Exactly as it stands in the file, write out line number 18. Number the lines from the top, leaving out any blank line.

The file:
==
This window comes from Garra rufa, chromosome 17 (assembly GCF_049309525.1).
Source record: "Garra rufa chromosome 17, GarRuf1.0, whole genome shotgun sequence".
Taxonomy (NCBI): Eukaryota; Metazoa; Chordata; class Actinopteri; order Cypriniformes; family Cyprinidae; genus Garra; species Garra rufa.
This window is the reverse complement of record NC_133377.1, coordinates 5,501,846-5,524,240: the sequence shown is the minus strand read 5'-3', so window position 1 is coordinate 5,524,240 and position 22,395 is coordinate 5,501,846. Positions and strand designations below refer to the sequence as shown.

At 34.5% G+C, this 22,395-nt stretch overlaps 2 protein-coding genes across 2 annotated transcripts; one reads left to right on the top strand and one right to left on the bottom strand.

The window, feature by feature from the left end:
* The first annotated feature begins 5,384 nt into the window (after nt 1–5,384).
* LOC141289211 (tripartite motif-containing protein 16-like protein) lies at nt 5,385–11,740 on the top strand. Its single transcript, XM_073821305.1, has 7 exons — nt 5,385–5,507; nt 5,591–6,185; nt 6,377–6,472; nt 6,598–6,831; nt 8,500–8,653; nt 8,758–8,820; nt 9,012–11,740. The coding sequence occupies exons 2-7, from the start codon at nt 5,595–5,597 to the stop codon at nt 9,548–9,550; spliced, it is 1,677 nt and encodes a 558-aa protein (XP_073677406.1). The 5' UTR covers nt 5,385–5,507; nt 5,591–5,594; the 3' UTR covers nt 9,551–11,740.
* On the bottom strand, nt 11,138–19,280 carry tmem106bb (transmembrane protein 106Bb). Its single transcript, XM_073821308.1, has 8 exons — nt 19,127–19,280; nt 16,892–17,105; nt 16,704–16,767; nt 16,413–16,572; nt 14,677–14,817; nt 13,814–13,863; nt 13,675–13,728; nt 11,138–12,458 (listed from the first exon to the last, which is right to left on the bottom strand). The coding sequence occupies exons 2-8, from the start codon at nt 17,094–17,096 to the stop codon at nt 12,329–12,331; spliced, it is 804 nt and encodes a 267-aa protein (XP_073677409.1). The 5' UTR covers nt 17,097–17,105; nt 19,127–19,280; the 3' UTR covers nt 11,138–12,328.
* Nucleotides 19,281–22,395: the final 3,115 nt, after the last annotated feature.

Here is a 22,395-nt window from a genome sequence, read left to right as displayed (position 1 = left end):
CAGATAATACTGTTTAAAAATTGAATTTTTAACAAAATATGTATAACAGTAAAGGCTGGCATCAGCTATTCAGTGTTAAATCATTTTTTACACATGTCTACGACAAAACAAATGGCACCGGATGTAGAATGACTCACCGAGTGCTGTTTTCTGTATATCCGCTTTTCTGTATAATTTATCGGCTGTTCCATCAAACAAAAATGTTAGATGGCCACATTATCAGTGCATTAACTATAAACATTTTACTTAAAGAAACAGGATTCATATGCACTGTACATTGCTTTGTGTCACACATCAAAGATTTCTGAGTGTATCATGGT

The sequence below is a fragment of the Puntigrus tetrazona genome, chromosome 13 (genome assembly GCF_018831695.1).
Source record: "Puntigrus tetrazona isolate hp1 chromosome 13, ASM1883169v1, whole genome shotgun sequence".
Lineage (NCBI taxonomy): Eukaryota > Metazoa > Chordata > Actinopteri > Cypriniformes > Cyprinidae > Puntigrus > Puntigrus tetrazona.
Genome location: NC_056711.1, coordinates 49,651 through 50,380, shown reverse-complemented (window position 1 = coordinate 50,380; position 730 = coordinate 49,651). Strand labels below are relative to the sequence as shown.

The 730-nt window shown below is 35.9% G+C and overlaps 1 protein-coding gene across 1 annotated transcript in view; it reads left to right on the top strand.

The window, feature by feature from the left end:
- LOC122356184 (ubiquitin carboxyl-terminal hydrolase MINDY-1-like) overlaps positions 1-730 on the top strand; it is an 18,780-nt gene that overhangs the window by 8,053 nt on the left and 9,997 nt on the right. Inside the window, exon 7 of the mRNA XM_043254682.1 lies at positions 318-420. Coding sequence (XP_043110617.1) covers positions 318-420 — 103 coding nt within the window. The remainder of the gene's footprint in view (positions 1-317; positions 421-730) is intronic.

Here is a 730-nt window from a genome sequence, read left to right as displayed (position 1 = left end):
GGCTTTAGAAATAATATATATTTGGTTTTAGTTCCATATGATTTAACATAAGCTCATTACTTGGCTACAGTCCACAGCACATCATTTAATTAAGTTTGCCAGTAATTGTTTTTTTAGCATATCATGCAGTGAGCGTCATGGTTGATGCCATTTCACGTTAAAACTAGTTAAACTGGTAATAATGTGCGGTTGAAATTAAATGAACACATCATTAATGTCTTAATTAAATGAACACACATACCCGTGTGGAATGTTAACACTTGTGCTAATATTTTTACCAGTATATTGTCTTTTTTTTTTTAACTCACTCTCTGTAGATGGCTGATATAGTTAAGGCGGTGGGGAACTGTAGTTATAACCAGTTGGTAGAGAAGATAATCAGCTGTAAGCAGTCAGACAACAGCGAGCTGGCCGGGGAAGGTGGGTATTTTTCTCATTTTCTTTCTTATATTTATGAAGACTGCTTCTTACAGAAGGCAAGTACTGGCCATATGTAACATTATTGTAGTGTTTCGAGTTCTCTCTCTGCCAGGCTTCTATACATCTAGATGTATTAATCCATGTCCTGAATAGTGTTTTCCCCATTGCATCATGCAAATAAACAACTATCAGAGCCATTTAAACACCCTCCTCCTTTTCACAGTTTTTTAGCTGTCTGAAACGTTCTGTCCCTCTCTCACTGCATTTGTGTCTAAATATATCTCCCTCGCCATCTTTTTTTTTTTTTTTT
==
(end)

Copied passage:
The window, feature by feature from the left end: